Wrapping It Up – Mobile AI Benchmarks, What They Measure And Why It MattersWhat makes for proper AI benchmarking on mobile and other edge devices is the $64,000 question. Artificial Intelligence and Machine Learning are rapidly evolving fields, so to say benchmarks are a moving target would be an understatement. However, there are a few take-aways from our endeavor that users should keep in mind, and Mr. Kanter seems to agree. When asked if consumers should be concerned with ML / AI related benchmarks and what performance characteristics they should be considering, Kanter said, “Absolutely. I think ML capabilities in client systems drive some key applications today, and that will only become more common in the future. When we talk about systems consumers buy, like smartphones, or PCs, more often than not we are talking about inference, rather than training. First is the notion of understanding the benchmark’s workloads and its weighting, as they relate to real-world performance in applications that make use of AI or ML to deliver cutting-edge experiences.”
In our testing of the three benchmark utilities here, there’s a clear delineation line between INT8 (Quantization) and FP16 (Floating Point) performance. Two of the benchmarks we utilized rely heavily on INT8 performance (AIMark, AITuTu), while one of them (AI Benchmark) puts much more emphasis on FP16. The simple fact of the matter is, many smartphone applications that employ AI today make use of INT8 with new and advancing quantization techniques, because it’s generally more power-efficient, and there’s nothing worse than an app that rapidly drains battery life. Conversely, INT8 doesn’t have the kind of precision FP16 can deliver, but the real question here is, does that really matter?
Mobile ML / AI Benchmark Considerations And Take-Aways
For all intents and purposes, the majority of Android devices powered by Qualcomm’s latest Snapdragon Mobile Platforms deliver quality experiences driven by INT8 AI precision for speech-to-text, recommendation engines like Google Assistant, and camera image recognition and processing, as well as other applications. Further, Qualcomm’s flagship Snapdragon 865 Mobile Platform cranks that performance up a few notches, versus previous-gen Snapdragon 855 devices. However, when you consider the that picture flips completely in our AI Benchmark tests, which focus more-so on FP16, things likely get confusing for even tech-savvy users, much less mainstream consumers. Here, if you’re a consumer running a Huawei device, you might be fooled into thinking it’s a more powerful AI platform, when the majority of AI-enable apps running on the device aren’t optimized for it.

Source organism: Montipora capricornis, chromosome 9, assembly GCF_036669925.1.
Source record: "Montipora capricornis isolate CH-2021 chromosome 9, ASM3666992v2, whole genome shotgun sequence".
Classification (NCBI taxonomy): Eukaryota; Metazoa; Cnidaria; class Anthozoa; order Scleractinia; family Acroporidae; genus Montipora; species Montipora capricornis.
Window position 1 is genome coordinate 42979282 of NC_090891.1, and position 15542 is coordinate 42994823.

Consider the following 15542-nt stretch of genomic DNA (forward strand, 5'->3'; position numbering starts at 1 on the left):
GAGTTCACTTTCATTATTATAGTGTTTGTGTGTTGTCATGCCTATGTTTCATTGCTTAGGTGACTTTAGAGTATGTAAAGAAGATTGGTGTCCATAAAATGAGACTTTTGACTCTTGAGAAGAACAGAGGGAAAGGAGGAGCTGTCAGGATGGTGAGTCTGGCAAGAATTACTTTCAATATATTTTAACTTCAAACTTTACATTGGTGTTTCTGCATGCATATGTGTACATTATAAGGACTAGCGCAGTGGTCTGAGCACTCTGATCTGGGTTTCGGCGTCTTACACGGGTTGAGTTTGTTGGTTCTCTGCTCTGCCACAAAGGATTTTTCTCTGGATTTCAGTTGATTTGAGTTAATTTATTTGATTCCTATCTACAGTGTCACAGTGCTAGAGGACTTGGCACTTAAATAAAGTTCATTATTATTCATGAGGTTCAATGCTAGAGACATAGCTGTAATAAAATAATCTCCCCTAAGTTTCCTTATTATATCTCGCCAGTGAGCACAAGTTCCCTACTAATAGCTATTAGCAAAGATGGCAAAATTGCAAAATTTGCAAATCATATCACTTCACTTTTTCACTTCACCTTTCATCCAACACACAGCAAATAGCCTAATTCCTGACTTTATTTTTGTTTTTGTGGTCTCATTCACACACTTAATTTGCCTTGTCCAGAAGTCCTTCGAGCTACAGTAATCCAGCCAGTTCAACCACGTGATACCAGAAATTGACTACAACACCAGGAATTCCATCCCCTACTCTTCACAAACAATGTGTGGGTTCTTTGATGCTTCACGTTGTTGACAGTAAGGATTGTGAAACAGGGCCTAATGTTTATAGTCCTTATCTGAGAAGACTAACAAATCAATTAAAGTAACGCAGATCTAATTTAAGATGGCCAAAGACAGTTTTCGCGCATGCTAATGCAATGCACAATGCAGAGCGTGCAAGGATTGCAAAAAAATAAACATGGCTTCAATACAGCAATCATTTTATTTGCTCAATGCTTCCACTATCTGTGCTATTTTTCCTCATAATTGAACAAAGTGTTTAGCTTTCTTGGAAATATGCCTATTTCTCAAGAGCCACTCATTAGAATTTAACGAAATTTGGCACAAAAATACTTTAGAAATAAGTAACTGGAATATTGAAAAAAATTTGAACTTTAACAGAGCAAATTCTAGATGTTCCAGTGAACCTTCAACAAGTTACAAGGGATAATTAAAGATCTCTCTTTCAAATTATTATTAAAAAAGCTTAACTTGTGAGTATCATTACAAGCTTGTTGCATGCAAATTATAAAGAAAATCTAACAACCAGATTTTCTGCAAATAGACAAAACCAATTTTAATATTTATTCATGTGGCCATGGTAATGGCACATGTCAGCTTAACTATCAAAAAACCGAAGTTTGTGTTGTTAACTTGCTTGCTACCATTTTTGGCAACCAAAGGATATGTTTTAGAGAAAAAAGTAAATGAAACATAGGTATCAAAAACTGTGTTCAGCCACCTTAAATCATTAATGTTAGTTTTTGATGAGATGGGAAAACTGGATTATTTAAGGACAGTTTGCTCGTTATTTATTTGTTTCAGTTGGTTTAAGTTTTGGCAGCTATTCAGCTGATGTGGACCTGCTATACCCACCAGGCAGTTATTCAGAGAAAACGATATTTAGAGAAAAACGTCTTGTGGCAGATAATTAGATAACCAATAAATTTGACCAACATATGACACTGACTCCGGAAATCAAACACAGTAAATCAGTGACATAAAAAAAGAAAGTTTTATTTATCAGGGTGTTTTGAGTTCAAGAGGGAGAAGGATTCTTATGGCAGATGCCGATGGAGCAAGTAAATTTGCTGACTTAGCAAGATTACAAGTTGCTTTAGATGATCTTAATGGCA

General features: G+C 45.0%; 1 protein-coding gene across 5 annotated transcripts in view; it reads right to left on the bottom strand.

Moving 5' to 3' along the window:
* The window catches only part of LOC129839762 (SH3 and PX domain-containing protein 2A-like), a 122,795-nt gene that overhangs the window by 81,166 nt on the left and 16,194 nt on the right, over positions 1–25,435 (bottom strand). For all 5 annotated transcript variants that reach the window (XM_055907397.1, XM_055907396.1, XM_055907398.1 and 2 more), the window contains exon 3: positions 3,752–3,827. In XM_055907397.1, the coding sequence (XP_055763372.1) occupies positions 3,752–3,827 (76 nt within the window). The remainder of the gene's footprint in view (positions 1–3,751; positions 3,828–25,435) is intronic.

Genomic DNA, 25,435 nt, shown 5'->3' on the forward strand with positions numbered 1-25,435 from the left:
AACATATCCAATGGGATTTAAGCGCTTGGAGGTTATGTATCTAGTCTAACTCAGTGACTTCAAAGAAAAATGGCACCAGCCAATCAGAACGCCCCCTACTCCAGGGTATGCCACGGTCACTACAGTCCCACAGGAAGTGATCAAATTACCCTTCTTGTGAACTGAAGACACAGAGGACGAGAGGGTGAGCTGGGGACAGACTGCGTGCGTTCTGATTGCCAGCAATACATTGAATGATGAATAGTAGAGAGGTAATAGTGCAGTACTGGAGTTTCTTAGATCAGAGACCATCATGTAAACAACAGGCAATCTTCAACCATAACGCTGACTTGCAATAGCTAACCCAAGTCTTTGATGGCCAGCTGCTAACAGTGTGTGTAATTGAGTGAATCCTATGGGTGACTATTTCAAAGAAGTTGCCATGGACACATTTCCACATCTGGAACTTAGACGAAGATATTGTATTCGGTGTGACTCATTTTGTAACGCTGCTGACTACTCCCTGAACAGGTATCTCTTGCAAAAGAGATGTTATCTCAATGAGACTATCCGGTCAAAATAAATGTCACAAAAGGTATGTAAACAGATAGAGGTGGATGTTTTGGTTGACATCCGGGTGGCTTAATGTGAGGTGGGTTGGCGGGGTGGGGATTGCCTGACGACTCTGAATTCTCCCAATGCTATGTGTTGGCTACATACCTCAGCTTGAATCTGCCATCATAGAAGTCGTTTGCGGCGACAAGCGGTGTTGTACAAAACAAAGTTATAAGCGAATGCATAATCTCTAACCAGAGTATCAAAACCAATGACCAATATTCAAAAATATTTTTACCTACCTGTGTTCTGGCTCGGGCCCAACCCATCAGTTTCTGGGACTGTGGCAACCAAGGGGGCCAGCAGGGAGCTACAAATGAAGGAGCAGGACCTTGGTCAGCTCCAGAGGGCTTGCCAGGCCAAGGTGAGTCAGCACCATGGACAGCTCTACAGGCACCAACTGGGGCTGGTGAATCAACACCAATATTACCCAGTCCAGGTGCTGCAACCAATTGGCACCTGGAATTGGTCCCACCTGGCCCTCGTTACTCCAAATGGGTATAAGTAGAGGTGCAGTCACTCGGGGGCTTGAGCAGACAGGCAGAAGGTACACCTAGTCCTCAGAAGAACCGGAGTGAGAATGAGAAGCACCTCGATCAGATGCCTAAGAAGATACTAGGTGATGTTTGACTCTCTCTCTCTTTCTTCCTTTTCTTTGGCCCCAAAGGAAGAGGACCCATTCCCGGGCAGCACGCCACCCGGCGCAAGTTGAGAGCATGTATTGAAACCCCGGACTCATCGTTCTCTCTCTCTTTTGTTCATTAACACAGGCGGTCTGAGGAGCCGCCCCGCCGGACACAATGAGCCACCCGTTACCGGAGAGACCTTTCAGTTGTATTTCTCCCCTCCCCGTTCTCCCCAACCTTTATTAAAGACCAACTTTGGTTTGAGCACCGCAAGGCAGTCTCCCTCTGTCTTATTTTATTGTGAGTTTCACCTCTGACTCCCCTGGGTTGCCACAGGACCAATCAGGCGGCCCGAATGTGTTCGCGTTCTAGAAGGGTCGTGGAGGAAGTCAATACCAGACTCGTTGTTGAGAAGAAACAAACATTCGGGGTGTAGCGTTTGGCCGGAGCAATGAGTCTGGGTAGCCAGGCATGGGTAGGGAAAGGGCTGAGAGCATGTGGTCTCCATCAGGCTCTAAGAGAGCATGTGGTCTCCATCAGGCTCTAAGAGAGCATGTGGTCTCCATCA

- INT8 Precision Is More Commonly Employed In Mobile Apps
- INT8 Precision Is Typically More Power Efficient, Conserving Battery Life
- FP16 Offers Higher Precision That May Not Be Required For Most Consumer Applications
- Most Mobile AI Benchmarks Emphasize And Weight INT / FP Performance Differently
Putting it succinctly, FP16 offers better precision, but at the cost of power consumption. FP16 also currently has more limited use in real world apps available on your platform’s app store. Further, enhancements to AI model efficiency and precision with INT8 are improving, to go along with INT8’s power-efficiency advantages as well.
The bottom line for consumers, however, is that the benchmark numbers you’re looking at should equate to real-world performance and precision in the apps you’re likely running on your device. In general, INT8 precision likely satisfies most current mainstream consumer requirements, but you can think of industries like medical and others that might require the precision of FP16. The landscape is going to continue to evolve and benchmark working groups are going to have to track the ever-changing needs of AI and ML-powered apps, and adjust their metrics accordingly. Of course, we’ll continue to sift through the details here at HotHardware, and try to make sense of it all for you moving forward.